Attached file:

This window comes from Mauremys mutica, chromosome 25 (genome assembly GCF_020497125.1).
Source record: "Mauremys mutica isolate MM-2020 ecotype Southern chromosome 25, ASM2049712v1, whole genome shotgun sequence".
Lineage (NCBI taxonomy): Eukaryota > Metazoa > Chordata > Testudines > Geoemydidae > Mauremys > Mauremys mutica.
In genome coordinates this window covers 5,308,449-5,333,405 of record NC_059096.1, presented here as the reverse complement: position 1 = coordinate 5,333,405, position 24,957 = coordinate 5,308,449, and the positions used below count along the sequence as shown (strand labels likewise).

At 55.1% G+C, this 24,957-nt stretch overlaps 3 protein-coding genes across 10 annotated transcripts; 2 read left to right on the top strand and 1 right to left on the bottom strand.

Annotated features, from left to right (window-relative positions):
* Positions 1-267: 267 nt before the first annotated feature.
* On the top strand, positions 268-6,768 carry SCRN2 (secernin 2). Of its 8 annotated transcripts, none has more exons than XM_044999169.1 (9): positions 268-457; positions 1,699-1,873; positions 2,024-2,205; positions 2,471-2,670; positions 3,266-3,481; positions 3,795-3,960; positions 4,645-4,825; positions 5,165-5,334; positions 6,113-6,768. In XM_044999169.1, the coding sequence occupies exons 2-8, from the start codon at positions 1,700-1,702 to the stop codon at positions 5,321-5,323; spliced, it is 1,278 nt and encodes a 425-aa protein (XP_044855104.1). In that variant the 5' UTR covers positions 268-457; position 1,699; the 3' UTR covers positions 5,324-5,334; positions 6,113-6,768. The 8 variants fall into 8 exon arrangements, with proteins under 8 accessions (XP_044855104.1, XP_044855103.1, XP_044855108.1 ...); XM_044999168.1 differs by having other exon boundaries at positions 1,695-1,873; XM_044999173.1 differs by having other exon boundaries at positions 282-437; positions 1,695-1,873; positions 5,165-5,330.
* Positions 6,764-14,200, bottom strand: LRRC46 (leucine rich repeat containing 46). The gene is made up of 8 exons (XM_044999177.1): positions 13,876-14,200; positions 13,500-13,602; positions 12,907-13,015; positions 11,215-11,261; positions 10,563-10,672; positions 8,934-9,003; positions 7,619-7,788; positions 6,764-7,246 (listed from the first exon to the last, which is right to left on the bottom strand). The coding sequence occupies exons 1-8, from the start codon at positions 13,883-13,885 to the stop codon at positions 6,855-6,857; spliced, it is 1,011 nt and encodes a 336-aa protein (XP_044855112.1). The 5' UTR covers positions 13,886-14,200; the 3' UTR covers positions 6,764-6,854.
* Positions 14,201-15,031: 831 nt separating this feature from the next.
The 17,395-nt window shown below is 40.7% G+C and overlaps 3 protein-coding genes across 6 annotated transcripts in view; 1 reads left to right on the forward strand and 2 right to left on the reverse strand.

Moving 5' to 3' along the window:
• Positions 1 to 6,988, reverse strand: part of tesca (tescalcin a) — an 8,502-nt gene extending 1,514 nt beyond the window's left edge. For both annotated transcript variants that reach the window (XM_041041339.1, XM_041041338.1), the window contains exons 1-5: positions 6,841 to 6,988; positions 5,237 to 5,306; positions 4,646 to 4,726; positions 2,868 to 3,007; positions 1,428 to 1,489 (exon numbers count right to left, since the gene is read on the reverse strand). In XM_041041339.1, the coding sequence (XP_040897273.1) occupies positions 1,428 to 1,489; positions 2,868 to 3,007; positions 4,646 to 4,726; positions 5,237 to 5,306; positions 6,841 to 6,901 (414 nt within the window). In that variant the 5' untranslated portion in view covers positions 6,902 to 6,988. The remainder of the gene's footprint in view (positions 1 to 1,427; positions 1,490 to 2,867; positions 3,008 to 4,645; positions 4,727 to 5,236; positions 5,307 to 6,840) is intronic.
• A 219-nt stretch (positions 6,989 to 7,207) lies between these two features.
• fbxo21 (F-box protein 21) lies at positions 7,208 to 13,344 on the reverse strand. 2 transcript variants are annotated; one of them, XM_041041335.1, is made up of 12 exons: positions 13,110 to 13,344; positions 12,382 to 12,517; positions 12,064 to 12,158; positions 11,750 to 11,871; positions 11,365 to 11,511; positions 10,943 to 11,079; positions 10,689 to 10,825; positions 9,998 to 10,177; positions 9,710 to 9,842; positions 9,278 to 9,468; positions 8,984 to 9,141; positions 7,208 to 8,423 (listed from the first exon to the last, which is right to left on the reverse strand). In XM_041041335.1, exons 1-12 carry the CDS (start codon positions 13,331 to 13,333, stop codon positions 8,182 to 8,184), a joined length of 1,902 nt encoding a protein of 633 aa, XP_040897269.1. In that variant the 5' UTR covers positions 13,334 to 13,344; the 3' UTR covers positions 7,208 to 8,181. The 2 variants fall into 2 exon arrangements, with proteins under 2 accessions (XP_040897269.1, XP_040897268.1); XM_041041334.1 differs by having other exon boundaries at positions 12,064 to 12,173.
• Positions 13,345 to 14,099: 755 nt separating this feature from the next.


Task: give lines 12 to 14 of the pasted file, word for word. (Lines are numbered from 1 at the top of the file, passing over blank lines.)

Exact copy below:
Moving 5' to 3' along the window:
• Positions 1 to 6,988, reverse strand: part of tesca (tescalcin a) — an 8,502-nt gene extending 1,514 nt beyond the window's left edge. For both annotated transcript variants that reach the window (XM_041041339.1, XM_041041338.1), the window contains exons 1-5: positions 6,841 to 6,988; positions 5,237 to 5,306; positions 4,646 to 4,726; positions 2,868 to 3,007; positions 1,428 to 1,489 (exon numbers count right to left, since the gene is read on the reverse strand). In XM_041041339.1, the coding sequence (XP_040897273.1) occupies positions 1,428 to 1,489; positions 2,868 to 3,007; positions 4,646 to 4,726; positions 5,237 to 5,306; positions 6,841 to 6,901 (414 nt within the window). In that variant the 5' untranslated portion in view covers positions 6,902 to 6,988. The remainder of the gene's footprint in view (positions 1 to 1,427; positions 1,490 to 2,867; positions 3,008 to 4,645; positions 4,727 to 5,236; positions 5,307 to 6,840) is intronic.
• A 219-nt stretch (positions 6,989 to 7,207) lies between these two features.